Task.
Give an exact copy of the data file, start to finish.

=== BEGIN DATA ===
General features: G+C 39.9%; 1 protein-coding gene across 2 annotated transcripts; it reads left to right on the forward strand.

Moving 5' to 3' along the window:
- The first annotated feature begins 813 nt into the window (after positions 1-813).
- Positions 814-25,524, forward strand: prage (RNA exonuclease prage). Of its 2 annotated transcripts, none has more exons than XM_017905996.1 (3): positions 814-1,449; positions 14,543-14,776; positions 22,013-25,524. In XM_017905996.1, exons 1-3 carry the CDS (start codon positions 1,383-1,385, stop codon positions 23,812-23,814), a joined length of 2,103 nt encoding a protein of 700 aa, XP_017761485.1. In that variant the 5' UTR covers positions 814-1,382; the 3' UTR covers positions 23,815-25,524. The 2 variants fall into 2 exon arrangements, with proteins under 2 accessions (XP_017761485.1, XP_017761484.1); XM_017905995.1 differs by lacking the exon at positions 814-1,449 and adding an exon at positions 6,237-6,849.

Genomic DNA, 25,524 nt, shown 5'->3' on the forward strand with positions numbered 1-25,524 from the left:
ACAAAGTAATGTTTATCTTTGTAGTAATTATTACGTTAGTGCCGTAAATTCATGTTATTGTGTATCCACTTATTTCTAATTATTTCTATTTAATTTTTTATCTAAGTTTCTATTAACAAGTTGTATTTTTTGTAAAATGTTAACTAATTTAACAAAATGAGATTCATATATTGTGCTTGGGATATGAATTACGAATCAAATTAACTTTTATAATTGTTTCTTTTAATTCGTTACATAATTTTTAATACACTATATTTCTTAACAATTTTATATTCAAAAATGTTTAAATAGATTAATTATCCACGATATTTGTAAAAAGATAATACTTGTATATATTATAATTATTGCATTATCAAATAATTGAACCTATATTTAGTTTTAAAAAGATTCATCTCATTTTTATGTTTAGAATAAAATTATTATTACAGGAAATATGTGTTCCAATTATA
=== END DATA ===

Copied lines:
General features: G+C 39.9%; 1 protein-coding gene across 2 annotated transcripts; it reads left to right on the forward strand.

Moving 5' to 3' along the window:
- The first annotated feature begins 813 nt into the window (after positions 1-813).
- Positions 814-25,524, forward strand: prage (RNA exonuclease prage). Of its 2 annotated transcripts, none has more exons than XM_017905996.1 (3): positions 814-1,449; positions 14,543-14,776; positions 22,013-25,524. In XM_017905996.1, exons 1-3 carry the CDS (start codon positions 1,383-1,385, stop codon positions 23,812-23,814), a joined length of 2,103 nt encoding a protein of 700 aa, XP_017761485.1. In that variant the 5' UTR covers positions 814-1,382; the 3' UTR covers positions 23,815-25,524. The 2 variants fall into 2 exon arrangements, with proteins under 2 accessions (XP_017761485.1, XP_017761484.1); XM_017905995.1 differs by lacking the exon at positions 814-1,449 and adding an exon at positions 6,237-6,849.

Genomic DNA, 25,524 nt, shown 5'->3' on the forward strand with positions numbered 1-25,524 from the left:
ACAAAGTAATGTTTATCTTTGTAGTAATTATTACGTTAGTGCCGTAAATTCATGTTATTGTGTATCCACTTATTTCTAATTATTTCTATTTAATTTTTTATCTAAGTTTCTATTAACAAGTTGTATTTTTTGTAAAATGTTAACTAATTTAACAAAATGAGATTCATATATTGTGCTTGGGATATGAATTACGAATCAAATTAACTTTTATAATTGTTTCTTTTAATTCGTTACATAATTTTTAATACACTATATTTCTTAACAATTTTATATTCAAAAATGTTTAAATAGATTAATTATCCACGATATTTGTAAAAAGATAATACTTGTATATATTATAATTATTGCATTATCAAATAATTGAACCTATATTTAGTTTTAAAAAGATTCATCTCATTTTTATGTTTAGAATAAAATTATTATTACAGGAAATATGTGTTCCAATTATA